To integrate the markup file into an application, configure a custom build step to run the Ribbon markup compiler, UICC.exe. The resulting header and resource files are then incorporated into the existing project. If the example text editor Ribbon application is named "RibbonPad", a custom-build command line similar to the following is required:

UICC.exe res\RibbonPad_ribbon.xml res\RibbonPad_ribbon.bin 
         /header:res\RibbonPad_ribbon.h /res:res\RibbonPad_ribbon.rc2

The markup compiler creates a binary file, a header (H) file and a resource (RC) file. Because the existing application likely has an existing RC file, include the generated H and RC files in that RC file, as shown in the following example:

// Generated from the TEXTINCLUDE 3 resource.


#if !defined(AFX_RESOURCE_DLL) || defined(AFX_TARG_ENU)
#pragma code_page(1252)

#include "res\RibbonPad_ribbon.h"  // Ribbon resources
#include "res\RibbonPad_ribbon.rc2"  // Ribbon resources

#include "res\RibbonPad.rc2"  // non-Microsoft Visual C++ edited resources
#include "afxres.rc"  	// Standard components
#include "afxprint.rc"  // printing/print preview resources
#endif    // not APSTUDIO_INVOKED

Replace Legacy Menus and Toolbars

Replacing standard menus and toolbars with a ribbon in a legacy application requires the following:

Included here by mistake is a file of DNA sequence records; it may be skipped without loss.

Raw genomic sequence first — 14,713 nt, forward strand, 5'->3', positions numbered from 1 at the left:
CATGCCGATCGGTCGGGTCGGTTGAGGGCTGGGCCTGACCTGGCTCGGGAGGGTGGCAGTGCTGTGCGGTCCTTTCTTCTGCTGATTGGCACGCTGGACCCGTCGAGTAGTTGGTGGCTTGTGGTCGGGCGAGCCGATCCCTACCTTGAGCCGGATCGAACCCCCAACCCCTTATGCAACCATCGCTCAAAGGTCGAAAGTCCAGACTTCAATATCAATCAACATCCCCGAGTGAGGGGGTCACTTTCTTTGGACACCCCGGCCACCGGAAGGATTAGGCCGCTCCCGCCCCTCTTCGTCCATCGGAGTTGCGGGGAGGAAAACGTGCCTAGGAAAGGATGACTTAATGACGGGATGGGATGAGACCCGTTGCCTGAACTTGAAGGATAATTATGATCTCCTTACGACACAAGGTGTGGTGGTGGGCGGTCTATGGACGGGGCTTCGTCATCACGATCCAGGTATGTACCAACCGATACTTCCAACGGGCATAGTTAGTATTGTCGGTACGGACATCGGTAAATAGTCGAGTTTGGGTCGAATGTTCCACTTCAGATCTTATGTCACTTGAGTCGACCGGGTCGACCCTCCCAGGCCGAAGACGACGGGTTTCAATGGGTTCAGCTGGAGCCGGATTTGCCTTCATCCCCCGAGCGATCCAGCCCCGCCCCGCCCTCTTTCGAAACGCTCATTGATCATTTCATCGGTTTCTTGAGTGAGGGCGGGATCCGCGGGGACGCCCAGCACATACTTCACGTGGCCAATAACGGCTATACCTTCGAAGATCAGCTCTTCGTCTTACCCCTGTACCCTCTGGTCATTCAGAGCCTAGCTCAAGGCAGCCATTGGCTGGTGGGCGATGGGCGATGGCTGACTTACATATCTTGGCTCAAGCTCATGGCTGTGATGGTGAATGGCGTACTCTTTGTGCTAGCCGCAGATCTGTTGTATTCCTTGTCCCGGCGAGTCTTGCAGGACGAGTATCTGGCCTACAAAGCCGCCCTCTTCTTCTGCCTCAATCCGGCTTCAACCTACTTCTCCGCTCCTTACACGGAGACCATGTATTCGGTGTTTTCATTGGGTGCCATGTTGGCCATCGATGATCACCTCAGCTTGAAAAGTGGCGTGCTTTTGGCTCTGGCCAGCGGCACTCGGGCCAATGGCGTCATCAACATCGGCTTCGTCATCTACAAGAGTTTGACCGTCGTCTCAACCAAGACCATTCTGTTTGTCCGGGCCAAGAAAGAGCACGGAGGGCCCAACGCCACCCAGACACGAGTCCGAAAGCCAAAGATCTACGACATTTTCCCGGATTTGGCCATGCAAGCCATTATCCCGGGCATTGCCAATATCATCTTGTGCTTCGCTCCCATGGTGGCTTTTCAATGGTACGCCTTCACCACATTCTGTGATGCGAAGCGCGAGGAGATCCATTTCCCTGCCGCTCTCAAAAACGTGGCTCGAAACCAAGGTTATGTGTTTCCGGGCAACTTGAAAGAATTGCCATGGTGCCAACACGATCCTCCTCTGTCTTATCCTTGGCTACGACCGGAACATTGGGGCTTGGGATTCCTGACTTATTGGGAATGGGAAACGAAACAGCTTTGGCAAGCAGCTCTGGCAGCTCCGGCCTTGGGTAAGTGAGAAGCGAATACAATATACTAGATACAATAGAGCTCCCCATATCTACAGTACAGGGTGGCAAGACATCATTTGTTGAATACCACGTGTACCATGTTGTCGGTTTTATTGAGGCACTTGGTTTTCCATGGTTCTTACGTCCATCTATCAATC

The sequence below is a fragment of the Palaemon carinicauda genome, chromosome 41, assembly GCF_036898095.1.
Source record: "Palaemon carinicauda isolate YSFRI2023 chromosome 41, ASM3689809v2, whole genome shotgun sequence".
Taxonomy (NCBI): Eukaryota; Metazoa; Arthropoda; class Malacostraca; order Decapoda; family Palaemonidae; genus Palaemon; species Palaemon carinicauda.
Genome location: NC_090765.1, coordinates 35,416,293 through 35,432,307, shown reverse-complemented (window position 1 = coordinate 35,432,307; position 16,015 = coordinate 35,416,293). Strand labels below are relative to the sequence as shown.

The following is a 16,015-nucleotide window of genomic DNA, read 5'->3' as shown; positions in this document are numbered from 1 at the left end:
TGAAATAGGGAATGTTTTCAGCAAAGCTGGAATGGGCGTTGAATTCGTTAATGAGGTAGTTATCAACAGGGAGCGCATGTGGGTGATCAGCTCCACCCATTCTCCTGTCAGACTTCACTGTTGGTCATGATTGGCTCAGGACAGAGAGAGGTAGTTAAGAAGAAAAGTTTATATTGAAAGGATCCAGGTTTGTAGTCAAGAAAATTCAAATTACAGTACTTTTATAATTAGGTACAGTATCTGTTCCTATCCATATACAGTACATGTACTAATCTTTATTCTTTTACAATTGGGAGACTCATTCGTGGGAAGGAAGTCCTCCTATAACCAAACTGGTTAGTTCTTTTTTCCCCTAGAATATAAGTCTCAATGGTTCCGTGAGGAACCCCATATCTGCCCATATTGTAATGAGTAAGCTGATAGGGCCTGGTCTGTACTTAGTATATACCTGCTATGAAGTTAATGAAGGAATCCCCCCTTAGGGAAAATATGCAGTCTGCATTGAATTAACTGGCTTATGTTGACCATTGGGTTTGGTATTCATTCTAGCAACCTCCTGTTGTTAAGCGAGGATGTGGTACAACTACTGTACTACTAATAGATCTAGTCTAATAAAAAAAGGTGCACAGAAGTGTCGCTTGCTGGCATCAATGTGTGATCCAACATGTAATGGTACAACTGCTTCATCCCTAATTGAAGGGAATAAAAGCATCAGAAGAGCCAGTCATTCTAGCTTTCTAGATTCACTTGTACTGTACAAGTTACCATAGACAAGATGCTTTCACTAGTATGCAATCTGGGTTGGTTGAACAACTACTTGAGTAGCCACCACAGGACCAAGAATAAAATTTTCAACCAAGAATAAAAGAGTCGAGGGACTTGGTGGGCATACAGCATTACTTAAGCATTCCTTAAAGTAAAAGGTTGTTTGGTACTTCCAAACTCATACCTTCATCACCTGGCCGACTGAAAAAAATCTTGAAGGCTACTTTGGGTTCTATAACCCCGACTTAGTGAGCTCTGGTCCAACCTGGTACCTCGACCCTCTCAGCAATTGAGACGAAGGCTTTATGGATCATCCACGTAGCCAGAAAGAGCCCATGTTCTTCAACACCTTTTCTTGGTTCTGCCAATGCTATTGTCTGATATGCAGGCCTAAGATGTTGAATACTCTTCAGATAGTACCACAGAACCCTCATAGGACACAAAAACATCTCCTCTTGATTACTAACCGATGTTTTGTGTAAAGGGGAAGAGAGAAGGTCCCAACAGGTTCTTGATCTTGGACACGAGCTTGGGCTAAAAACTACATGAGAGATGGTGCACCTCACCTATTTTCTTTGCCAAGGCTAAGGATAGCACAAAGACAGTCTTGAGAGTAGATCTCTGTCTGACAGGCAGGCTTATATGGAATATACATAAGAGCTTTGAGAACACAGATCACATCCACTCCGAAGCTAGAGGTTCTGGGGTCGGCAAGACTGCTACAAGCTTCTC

1. Remove toolbar and menu resource references from the application's resource file.
  2. Delete all toolbar and menu bar initialization code.
  3. Delete any code used to attach a toolbar or menu bar to the top-level window of the application.
  4. Instantiate the Ribbon framework.
  5. Attach the ribbon to the top-level window of the application.
  6. Load the compiled markup.

Important  Existing status bar and keyboard shortcut tables should be preserved as the Ribbon framework does not replace these features.

The following example demonstrates how to initialize the framework using IUIFramework::Initialize:

int CMainFrame::OnCreate(LPCREATESTRUCT lpCreateStruct)
    if (CFrameWnd::OnCreate(lpCreateStruct) == -1)
        return -1;
        return -1;      // fail to create

    if (!m_wndStatusBar.Create(this) || !m_wndStatusBar.SetIndicators(indicators,sizeof(indicators)/sizeof(UINT)))
        return -1;      // fail to create

    // Ribbon initialization
    InitRibbon(this, &m_spUIFramework);

    return 0;

The following example demonstrates how to use IUIFramework::LoadUI to load the compiled markup:

HRESULT InitRibbon(CMainFrame* pMainFrame, IUnknown** ppFramework)
    // Create the IUIFramework instance.